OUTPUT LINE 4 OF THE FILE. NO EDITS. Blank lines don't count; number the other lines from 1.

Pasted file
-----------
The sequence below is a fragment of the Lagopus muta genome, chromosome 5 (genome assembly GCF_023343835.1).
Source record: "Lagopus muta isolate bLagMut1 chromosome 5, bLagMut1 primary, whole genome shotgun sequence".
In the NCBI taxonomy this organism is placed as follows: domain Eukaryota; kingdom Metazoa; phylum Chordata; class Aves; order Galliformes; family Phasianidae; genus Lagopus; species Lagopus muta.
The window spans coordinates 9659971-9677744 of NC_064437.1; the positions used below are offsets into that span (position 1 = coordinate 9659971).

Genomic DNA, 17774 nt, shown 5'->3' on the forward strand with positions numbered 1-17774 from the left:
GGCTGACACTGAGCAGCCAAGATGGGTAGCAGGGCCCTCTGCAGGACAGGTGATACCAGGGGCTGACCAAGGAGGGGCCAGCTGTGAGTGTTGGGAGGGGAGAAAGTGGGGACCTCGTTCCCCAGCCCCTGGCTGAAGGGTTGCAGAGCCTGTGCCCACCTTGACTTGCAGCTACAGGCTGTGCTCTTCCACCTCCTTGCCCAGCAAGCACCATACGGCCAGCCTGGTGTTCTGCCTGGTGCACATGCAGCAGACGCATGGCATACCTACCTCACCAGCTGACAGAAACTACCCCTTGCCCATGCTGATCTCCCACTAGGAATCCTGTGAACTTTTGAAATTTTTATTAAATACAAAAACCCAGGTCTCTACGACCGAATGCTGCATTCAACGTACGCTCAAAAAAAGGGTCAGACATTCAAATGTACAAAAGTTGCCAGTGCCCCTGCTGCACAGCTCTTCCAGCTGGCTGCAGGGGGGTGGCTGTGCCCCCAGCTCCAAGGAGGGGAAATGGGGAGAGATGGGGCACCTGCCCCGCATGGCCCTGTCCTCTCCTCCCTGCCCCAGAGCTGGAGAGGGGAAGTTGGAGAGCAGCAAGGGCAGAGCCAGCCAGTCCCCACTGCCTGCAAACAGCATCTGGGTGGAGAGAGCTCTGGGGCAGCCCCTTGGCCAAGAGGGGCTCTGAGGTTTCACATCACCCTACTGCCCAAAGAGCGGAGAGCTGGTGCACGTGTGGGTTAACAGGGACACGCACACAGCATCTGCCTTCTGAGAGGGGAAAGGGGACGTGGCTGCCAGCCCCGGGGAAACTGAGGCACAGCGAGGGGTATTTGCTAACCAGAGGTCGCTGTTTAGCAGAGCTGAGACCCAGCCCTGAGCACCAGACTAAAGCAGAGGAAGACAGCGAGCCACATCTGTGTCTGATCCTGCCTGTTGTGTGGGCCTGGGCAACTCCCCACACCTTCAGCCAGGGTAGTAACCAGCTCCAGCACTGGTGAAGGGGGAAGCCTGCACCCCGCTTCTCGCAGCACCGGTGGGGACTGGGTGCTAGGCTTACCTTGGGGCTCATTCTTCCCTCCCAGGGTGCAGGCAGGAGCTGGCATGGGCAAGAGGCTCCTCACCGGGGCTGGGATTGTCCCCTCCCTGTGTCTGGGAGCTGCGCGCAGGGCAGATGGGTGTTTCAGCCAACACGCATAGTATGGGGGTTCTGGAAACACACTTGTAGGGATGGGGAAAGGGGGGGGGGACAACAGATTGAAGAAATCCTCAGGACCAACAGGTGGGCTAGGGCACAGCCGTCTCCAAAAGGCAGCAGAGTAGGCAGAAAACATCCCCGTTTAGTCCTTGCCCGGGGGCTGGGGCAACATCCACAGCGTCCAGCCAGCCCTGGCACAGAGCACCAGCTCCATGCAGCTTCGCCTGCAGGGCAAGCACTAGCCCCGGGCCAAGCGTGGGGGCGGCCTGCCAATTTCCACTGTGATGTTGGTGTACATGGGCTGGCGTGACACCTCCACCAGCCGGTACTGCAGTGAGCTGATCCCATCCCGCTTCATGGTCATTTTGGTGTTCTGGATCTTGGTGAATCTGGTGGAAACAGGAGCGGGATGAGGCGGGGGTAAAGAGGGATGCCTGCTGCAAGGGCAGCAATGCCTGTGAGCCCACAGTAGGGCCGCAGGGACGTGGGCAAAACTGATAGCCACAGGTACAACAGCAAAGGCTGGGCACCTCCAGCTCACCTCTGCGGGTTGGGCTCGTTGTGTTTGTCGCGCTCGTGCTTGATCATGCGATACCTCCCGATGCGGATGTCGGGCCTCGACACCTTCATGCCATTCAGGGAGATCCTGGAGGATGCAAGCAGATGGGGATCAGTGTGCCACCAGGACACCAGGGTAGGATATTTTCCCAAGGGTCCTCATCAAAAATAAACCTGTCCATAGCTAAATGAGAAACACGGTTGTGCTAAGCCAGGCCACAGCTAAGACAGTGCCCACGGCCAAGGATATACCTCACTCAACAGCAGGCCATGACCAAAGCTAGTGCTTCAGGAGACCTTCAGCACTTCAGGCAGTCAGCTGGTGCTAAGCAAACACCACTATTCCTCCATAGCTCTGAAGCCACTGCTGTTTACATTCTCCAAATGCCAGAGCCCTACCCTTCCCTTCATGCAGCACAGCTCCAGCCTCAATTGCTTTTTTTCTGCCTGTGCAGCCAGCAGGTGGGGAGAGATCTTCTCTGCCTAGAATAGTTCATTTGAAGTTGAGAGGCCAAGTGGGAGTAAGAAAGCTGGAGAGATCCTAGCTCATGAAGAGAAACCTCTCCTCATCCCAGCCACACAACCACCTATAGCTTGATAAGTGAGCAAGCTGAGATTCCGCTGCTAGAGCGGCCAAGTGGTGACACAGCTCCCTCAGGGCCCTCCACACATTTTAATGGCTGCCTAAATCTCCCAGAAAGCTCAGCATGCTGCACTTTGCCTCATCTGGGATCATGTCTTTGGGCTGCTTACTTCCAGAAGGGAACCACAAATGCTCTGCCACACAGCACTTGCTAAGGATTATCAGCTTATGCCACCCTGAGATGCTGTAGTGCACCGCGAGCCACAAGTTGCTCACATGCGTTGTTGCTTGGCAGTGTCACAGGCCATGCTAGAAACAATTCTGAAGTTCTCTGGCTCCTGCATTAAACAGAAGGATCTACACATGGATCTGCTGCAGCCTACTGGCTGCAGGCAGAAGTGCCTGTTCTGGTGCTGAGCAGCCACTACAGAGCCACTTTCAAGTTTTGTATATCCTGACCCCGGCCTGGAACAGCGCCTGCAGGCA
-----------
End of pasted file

The window spans coordinates 9659971-9677744 of NC_064437.1; the positions used below are offsets into that span (position 1 = coordinate 9659971).